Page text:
Skechers ($SKX) is currently getting hammered in a freefall after reporting Q2 results and missing EPS (earnings per share) by $0.12 a share, (analysts thought it would be $0.41), and in-line revenue growth of a 9.7% year / year.
ALSO READ: Why you would prefer CFD market over others
SKX seems to be an unlikely victim of the tariff trade war as well, as industry peers are all down mid-single digits as well, such as Lululemon ($LULU), Michael Kors ($KORS), Gildan Activewear ($GIL), Columbia Sportswear ($COLM), Fossil ($FOSL), Steven Madden ($SHOO), and Vera Bradley ($VRA).
Trade anxiety, as well as down guidance of $1.2 billion to $1.255 billion for the stock have pushed the stock dangerously close to its 52-week low of $23.90 (after-hours trading on 7/20/18 has the stock trading ~24% down, at $24.70 a share).
What SKX Q2 looked like
SKX did however have some bright spots when we look at the Q2 highlights from the earnings call, including:
- Record sales of $1.134 billion (+10.6%)
- Record quarter gross margin (49.4%)
- International wholesale sales increased (+24.9%)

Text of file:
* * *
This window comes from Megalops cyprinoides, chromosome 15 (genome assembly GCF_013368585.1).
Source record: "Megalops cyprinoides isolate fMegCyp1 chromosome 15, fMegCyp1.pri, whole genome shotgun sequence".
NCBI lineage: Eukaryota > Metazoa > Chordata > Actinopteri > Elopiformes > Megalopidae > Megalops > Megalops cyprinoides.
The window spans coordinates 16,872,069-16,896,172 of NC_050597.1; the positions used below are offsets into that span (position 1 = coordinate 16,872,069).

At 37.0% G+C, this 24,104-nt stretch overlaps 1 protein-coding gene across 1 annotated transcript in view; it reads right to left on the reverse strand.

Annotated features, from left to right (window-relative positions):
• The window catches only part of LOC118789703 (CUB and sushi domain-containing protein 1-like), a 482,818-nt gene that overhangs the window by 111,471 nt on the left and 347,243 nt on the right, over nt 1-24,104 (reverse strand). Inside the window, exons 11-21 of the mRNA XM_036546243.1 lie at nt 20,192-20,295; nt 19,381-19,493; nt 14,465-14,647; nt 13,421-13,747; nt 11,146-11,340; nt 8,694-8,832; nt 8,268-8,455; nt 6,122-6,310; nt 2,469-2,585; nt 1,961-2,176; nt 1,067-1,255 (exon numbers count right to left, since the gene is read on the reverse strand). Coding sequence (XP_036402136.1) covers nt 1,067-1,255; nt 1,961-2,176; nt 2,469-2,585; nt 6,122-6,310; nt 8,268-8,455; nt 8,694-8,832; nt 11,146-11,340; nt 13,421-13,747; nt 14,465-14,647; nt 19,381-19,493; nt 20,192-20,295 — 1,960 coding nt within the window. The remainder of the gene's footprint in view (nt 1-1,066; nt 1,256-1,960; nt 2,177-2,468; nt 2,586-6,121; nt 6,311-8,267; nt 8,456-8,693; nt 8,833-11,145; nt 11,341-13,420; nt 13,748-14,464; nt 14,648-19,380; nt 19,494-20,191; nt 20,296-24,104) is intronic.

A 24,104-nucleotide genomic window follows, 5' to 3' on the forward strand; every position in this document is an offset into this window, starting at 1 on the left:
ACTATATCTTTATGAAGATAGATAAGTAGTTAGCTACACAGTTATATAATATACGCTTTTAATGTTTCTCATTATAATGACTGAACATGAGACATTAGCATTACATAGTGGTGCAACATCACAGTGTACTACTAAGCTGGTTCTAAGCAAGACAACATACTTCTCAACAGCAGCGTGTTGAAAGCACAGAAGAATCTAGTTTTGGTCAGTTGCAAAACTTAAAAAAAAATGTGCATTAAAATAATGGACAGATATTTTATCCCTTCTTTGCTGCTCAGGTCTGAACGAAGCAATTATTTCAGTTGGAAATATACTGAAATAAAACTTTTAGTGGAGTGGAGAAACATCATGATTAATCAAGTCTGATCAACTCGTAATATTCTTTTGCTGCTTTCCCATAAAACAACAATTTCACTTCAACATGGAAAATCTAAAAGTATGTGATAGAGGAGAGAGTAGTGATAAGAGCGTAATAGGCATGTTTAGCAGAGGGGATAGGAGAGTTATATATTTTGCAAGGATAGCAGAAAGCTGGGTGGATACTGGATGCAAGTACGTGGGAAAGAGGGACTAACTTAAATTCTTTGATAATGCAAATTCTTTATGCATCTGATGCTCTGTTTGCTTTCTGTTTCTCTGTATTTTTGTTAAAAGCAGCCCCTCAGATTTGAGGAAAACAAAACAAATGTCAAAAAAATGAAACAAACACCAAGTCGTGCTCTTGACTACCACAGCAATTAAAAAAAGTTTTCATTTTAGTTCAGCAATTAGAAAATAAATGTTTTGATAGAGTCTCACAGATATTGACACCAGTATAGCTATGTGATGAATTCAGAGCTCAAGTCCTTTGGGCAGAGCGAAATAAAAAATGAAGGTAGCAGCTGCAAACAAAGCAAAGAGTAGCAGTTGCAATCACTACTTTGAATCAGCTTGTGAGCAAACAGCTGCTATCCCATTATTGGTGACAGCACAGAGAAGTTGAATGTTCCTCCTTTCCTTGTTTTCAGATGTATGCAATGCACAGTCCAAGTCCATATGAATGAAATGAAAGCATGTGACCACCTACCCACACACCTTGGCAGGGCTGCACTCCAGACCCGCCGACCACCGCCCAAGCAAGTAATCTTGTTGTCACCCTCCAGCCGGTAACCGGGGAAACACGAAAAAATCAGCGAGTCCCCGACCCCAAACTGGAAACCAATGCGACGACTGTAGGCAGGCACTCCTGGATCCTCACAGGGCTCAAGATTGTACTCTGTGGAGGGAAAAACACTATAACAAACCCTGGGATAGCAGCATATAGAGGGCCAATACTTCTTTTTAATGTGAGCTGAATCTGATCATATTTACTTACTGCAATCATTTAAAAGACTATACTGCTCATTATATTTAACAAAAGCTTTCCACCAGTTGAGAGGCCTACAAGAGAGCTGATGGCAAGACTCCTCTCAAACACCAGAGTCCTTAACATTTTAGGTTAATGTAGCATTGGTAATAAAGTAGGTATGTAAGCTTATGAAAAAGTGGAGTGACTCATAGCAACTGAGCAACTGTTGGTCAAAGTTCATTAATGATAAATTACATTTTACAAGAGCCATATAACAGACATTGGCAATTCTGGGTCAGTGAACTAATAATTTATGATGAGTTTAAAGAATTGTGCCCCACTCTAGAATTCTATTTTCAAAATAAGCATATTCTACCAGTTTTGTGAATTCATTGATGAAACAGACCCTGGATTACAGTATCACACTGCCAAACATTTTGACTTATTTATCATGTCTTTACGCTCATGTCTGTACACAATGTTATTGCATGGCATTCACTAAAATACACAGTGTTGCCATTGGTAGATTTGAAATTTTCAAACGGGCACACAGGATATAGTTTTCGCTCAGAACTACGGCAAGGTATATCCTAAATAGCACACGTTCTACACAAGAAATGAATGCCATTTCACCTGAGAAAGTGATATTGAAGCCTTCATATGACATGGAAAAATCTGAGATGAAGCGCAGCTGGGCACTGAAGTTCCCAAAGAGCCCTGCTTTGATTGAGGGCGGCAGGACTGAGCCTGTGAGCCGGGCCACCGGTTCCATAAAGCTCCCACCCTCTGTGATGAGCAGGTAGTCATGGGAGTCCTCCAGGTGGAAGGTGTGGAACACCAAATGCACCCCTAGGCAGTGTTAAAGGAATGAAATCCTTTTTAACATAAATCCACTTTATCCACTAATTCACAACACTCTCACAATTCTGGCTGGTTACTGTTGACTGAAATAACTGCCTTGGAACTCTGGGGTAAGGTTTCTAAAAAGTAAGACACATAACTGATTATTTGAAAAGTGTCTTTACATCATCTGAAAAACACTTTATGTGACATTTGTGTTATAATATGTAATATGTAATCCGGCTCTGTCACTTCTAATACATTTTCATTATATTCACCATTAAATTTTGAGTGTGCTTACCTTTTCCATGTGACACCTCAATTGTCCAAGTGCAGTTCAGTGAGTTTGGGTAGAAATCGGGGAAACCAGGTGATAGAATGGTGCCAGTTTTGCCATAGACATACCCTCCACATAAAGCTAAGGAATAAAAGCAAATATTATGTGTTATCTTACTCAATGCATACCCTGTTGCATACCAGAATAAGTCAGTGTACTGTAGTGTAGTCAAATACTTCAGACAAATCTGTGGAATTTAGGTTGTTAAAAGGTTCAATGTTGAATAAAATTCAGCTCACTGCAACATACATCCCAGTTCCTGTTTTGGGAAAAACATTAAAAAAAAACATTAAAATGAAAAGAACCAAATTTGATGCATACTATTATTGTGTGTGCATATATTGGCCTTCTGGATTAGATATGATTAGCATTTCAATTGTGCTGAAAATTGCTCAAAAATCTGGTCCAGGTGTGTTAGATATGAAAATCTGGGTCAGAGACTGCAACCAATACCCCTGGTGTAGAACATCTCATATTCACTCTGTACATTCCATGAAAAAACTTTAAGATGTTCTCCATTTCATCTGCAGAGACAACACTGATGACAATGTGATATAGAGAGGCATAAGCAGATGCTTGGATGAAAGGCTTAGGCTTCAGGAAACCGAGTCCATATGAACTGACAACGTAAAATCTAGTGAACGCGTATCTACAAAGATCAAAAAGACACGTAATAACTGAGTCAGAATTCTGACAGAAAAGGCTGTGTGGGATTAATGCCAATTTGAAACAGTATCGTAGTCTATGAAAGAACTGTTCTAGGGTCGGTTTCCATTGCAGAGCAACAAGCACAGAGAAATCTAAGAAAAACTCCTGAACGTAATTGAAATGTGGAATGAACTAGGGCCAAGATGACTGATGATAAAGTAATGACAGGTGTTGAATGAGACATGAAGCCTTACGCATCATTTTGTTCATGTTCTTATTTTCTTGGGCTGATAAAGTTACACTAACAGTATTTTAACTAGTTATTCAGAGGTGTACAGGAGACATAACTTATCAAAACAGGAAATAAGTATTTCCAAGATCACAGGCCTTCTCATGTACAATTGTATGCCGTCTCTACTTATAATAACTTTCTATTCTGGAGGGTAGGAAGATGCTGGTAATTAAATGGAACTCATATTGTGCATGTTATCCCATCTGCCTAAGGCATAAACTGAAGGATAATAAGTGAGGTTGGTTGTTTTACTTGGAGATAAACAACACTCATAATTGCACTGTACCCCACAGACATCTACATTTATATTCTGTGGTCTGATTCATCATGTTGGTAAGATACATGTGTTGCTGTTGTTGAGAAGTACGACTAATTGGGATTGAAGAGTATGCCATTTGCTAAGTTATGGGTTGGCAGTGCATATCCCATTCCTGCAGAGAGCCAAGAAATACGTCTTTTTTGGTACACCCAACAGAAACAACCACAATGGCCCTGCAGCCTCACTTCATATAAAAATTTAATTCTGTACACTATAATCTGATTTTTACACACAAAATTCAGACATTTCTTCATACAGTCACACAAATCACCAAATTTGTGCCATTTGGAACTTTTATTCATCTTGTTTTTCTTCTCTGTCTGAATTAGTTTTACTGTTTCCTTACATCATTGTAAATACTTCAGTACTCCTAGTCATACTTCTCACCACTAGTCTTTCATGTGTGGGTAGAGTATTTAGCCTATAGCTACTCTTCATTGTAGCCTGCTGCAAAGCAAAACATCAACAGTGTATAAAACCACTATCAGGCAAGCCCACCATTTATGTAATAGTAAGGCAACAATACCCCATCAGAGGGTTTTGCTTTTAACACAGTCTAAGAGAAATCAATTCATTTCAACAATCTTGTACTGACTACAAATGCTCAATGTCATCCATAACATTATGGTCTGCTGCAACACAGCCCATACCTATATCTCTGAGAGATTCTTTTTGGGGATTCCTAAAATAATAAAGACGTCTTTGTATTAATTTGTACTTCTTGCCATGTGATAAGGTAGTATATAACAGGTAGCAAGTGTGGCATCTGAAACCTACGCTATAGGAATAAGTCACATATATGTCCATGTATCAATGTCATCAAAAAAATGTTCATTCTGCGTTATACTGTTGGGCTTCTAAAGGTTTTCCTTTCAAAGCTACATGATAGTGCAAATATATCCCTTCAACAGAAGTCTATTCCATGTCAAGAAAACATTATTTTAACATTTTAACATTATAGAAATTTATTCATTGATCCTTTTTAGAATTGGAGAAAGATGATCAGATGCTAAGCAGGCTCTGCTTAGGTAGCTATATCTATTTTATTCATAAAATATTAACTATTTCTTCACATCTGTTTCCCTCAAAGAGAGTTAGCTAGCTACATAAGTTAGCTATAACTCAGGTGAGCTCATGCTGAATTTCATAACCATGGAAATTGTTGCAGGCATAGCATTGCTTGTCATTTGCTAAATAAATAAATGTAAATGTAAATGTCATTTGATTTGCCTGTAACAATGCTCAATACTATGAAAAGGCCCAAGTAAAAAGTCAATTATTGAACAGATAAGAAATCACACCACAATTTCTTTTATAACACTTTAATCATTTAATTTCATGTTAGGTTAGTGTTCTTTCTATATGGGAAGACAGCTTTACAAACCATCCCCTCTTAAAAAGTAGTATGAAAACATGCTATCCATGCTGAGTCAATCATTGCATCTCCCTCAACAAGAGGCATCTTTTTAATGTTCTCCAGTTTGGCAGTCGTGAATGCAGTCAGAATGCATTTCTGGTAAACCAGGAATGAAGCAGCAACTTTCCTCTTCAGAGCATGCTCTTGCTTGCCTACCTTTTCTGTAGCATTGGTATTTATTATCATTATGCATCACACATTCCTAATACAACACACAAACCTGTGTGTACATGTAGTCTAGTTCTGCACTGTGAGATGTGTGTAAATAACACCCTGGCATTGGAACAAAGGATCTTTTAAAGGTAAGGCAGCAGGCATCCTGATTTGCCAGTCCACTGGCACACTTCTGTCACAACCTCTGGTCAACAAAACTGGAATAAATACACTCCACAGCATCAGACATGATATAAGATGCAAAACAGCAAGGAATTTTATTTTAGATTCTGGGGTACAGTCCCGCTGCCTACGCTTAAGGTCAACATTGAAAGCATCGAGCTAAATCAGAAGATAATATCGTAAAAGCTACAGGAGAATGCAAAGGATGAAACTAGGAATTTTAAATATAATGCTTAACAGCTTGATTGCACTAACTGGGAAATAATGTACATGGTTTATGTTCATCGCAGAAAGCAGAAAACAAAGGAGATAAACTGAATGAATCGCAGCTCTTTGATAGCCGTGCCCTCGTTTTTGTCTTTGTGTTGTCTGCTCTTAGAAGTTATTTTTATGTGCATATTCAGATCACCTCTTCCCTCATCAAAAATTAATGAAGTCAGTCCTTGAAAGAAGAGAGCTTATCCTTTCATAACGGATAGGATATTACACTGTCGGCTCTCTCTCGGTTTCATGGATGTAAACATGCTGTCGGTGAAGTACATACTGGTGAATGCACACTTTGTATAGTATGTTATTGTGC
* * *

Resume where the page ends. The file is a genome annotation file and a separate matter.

- Company owned global sales increased (+12.8%)
- Q3 EPS expected to be $0.50 to $0.55
How you make money
Love it or hate it, a 24% drop in share price is an opportunity on either side. If you like the stock, this is a buying opportunity, both to hold the shares, and to buy long call options. Looking at 5 YR DCF (discounted cash flow) analysis, we calculate an 8.5% discount rate, a 12.8x EBITDA multiple, and a fair market value of $53.88, a 184% upside.
Looking at the long call option, if you buy 18 JAN 2019 $55 CALL options, at $24.70 share price, and you buy 10 contracts (to control 1,000 shares), and the stock hits $51 a share by 1 DEC 2018, you spend $230 to buy these contracts ($0.23 a share), and at exit you make $2,890 after subtracting $230 entry (does not take into account your own brokerage fees). Trading these long call options nets you a whopping 1,257% return on your money.
SKX does not offer or pay a dividend, so any gain from this stock will have to be from appreciation in stock price for long holds, short proceeds from opening a short position, or opening an option position (call or put).